The digital needs for the Coptic script are becoming better served in recent years, with the introduction of a standard encoding for the full block of the script, a romanization table for use in libraries, a Windows system font (Segoe UI Historic), a Noto font (Noto Sans Coptic Regular 2.0, available for document use with Catalina) and fonts such as Antinoou (https://www.evertype.com/fonts/coptic/), Copte Scripte (http://typographies.fr/N/coptescripte/coptescripte.html), and Ifao N Copte (https://www.fontspace.com/jonathan-perez/ifao-n-copte). The collaborative digital resource papyri.info lists at least 2330 individual Coptic papyri, with another 2920 marked as ‘Egyptian/Coptic’. More work could evidently be done to add metadata in Coptic script to these entries for easier access, and in adding full text in Coptic script to enhance searchability and readability. In OCLC’s Worldcat database, there are 1463 titles listed as being in the Coptic language, although of these, perhaps only up to sixty or so have metadata recorded in the Coptic script as yet.
Dr. Stephen Emmel, a founding editor of the Journal of Coptic Studies (JCS) and former student of Dr. Bentley Layton, was one of the key proponents of guiding the Coptic script through the Unicode encoding process. I worked with Dr. Emmel on developing the ALA-LC romanization table for Coptic, found here: https://www.loc.gov/catdir/cpso/romanization/coptic.pdf. The design of the table had to diverge in some ways from the system used in JCS.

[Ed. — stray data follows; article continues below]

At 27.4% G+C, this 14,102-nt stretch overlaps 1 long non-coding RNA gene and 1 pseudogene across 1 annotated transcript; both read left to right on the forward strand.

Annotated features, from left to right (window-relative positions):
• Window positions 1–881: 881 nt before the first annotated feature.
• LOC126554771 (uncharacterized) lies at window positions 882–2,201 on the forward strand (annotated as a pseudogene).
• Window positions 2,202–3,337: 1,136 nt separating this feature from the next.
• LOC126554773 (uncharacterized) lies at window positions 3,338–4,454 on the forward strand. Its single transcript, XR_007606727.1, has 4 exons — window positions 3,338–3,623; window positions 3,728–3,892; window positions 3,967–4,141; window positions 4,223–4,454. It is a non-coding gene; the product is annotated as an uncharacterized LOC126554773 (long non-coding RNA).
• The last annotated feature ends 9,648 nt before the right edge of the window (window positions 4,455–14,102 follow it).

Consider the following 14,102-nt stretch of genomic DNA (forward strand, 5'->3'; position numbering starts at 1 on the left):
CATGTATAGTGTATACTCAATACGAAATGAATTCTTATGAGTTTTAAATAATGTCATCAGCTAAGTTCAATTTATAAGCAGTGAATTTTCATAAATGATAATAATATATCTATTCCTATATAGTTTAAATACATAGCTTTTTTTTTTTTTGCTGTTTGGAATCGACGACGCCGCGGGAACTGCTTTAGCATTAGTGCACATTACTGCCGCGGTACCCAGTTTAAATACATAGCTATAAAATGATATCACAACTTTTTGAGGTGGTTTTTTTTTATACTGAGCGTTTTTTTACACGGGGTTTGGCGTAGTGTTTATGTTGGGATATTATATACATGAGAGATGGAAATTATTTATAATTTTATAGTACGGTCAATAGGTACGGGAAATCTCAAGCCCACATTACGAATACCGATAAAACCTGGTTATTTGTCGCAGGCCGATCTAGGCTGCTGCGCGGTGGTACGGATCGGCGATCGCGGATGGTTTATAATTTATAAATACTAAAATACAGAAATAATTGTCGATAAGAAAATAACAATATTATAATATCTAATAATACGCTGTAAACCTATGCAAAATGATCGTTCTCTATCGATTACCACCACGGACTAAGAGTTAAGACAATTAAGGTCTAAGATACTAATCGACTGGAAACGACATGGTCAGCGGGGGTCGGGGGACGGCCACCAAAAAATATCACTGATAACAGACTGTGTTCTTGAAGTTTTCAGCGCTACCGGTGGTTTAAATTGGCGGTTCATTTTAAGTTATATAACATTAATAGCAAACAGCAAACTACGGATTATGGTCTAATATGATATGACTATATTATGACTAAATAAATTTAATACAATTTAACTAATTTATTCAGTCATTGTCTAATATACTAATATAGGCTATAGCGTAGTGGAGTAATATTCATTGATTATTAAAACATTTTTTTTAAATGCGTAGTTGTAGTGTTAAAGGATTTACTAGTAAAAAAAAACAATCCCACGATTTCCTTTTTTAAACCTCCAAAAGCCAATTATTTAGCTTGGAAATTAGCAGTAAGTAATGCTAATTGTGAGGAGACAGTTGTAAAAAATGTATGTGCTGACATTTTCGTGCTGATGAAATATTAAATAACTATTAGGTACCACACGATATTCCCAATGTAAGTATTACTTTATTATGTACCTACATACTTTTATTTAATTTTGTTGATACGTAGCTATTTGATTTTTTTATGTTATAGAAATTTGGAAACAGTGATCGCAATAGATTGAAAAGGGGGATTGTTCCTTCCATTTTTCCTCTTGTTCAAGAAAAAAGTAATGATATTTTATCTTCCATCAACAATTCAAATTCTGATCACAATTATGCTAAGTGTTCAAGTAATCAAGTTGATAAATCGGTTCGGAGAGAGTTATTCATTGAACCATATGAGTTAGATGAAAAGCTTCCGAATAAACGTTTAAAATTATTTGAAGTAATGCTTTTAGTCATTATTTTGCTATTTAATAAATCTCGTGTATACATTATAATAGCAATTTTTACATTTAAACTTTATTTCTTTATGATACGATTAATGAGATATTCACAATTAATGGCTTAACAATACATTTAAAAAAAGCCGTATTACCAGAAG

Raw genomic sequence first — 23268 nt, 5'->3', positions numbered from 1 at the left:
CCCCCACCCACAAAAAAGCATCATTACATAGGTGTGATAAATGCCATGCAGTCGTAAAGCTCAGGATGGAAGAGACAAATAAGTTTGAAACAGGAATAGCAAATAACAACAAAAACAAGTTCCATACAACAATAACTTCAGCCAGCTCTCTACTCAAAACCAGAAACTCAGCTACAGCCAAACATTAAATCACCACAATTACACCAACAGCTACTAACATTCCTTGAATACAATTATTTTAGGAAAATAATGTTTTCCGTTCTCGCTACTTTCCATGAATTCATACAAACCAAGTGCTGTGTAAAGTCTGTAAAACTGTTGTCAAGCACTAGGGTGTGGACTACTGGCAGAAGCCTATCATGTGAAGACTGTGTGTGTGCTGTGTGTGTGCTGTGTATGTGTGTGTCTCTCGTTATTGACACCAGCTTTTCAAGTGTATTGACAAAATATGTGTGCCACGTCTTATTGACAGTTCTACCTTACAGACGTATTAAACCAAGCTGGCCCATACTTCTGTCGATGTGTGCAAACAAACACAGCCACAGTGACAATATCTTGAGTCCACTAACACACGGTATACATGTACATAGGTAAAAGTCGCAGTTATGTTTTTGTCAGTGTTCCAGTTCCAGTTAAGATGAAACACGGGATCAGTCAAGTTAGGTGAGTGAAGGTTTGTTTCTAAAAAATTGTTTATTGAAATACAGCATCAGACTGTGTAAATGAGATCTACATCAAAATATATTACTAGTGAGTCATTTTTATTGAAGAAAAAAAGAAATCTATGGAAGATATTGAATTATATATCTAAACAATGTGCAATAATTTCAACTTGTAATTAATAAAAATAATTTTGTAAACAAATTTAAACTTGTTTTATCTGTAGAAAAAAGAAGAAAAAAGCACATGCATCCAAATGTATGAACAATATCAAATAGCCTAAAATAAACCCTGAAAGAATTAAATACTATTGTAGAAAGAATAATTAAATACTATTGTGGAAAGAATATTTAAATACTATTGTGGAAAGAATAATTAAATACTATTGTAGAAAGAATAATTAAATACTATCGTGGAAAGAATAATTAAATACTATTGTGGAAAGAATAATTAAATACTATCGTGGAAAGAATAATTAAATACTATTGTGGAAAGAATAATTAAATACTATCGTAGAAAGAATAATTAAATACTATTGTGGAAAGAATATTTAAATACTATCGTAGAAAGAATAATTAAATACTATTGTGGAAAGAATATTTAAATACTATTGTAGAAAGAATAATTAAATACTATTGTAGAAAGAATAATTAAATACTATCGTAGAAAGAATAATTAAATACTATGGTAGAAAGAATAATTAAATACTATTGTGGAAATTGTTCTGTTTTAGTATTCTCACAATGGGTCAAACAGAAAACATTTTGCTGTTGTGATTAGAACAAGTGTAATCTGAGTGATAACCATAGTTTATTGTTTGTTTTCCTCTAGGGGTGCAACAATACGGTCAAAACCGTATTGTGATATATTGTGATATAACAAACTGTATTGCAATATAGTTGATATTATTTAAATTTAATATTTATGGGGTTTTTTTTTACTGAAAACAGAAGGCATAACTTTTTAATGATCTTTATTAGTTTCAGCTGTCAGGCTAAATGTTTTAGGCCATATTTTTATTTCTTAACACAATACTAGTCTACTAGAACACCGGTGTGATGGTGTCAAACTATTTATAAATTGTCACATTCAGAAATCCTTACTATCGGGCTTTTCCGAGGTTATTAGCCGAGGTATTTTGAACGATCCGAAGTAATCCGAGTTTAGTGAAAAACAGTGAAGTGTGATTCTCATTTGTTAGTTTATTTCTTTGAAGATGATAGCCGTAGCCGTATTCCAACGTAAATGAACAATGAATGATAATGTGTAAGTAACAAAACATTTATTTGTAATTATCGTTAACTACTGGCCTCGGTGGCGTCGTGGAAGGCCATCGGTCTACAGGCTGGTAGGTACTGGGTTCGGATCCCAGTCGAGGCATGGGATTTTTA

Keyboard layouts for Coptic can be found on Gboard (for Android and iOS) and on KeymanWeb, but not yet natively for Windows 10.
Fig. 1. Image of P.CtYBR inv. 3553, a Coptic request for Materia Medica, from the Beinecke Rare Book and Manuscript Library, Yale University.
There is a nice guide to Coptic manuscripts, four of which are noted to have been digitized (out of 1600), at the British Library website here: https://www.bl.uk/collection-guides/coptic-collections. The guide also points to collections of online images of manuscripts held at other institutions. The Coptic Gnostic Library, published by Brill, is also a great resource, with full searchable Coptic text of the Nag Hammadi Codices. The offerings of Gorgias Press are noteworthy too: https://www.gorgiaspress.com/gffmigration_coptic-studies
There are more intriguing details about Coptic to be covered, exploring dialectical differences and relations to other earlier Egyptian scripts. But we will leave those for another day in later posts to come.